November 3, 2017 Read More →

IEEFA Update: Beijing May Intercede to Save Adani’s Australian Coal Project

A Deal May in the Works With China Machinery Engineering Corp., the Export-Import Bank of China and the China Construction Bank

Struggling to secure financing for is Carmichael mine-and-coal project, Adani is now exploring the possibility of sponsorship by Chinese state-owned enterprises.

According to various sources, the state-owned China Machinery Engineering Corporation (CMEC) appears to be the leading contender for engineering, procurement and construction contracts for key parts of the proposed Carmichael mine and/or rail projects.

We published some of the details in a research brief we put out this week.

CMEC sometimes takes minority equity stakes in the projects it is contracted to engineer, and in this case could be a desperately needed boost for Adani, which has struggled to find financing.

Importantly, CMEC can bring access to the Export Import Bank of China and the China Construction Bank, both also state-owned enterprises, or SOEs.

Chinese SOEs won’t become involved if there is no benefit to them, a reality that raises the question of where Carmichael coal would actually be exported to.

Adani has always stated that Carmichael is part of a vertically integrated “pit-to-plug” strategy with Adani Power, the intended coal off-taker in India. But Adani Power Ltd has stated that its import coal-fired power station at Mundra is no longer viable, and Tata Power’s Mundra power plant is in the same situation.

Furthermore, Adani has express an interest in selling a majority stake in its Mundra plant to the state government of Gujarat for a single rupee. If this were to occur, the Gujarat government would likely to seek coal sources that are cheaper than what Carmichael would produce.

It also seems unlikely that Carmichael coal would go to China. Although thermal coal imports into China have risen recently (after a 40 percent drop in the preceding two years), the nation os reorganizing its electricity system to be less reliant on coal as it battles air pollution issues and continues to swear by its commitment to the Paris climate-change agreement.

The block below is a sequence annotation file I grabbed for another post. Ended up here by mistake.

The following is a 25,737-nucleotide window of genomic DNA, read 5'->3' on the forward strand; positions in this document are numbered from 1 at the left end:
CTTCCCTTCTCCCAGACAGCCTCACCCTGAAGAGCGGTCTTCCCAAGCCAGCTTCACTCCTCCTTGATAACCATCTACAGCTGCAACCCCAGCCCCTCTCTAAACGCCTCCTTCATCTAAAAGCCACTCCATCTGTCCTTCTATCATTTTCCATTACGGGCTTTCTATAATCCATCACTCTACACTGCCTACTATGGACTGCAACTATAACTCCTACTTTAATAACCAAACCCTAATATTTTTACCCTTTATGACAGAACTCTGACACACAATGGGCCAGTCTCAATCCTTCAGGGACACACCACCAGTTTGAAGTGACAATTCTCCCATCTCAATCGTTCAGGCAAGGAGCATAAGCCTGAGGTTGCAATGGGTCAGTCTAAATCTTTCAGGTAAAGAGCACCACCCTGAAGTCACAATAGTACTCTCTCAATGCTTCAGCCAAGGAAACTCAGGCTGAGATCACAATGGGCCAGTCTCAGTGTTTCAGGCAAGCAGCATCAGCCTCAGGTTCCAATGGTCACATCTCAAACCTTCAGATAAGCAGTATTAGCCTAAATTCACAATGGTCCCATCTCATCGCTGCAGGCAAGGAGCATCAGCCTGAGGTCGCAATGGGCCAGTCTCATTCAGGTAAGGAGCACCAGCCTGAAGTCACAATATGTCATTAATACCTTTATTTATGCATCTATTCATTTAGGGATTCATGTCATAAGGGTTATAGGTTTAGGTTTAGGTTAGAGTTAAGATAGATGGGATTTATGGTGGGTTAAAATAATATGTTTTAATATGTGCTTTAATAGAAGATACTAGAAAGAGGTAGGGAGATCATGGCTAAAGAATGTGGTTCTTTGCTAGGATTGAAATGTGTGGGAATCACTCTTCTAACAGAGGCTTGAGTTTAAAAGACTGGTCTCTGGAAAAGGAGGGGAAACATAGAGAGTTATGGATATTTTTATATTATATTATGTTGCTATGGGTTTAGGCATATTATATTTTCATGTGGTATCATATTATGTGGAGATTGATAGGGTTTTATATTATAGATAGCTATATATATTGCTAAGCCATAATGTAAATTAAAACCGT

WHERE, THEN, DOES CARMICHAEL COAL GO if the Chinese take a stake?  Perhaps to serve China’s “Belt and Road Initiative,” a US$1 trillion build-out of infrastructure projects, including coal-fired power plants, across ancient land and sea trade routes.

At the recent Chinese Party Conference, the Belt and Road Initiative was enshrined in the Party constitution, increasing the focus and pressure for it to succeed. CMEC itself has interests in coal-fired power projects within the Belt and Road Initiative—with Pakistan as a priority.

If the involvement of Chinese SOEs in the Carmichael project plays out, the project starts to look very different from the one that has been long advertised by Adani, including a promise to “light up 100 million Indian homes.” So this turn of events presents reputational risk for Adani.

It also presents enormous headline risk for the Chinese government, which has stepped into a global leadership role in driving implementation of the Paris climate accord going into the United Nations Bonn conference in November.

China is investing heavily, too, in the global energy market transformation, as seen in its phenomenal rate of new solar energy capacity installations—as much as 50 gigawatts this year   alone. Any contradictory move, especially in support of what would be the largest new coal basin in world, would undermine Beijing’s credibility.

The Northern Australia Infrastructure Facility (NAIF) will soon a make a decision on whether to provide a A$1 billion subsidy to the project.  The NAIF loan would be in addition to a nA$600 million royalty holiday courtesy of the state government and A$31 million of funding from local governments for an airstrip.

If it turns out that Australian taxpayers and ratepayers are also effectively subsidizing Chinese state-owned enterprises—on top of what the subsidies they are giving to an Indian conglomerate—there are likely to be further eyebrows raised.

Simon Nicholas is an IEEFA energy finance analyst. A version of this column first appeared this week in RenewEconomy.


IEEFA Australia: Adani Is Said to Seek Financing From a Chinese State-Owned Enterprise

IEEFA Asia: China’s Utility Sector Is in Change Mode

IEEFA Update: Are Investors in Asian Coal Starting to Think Twice?

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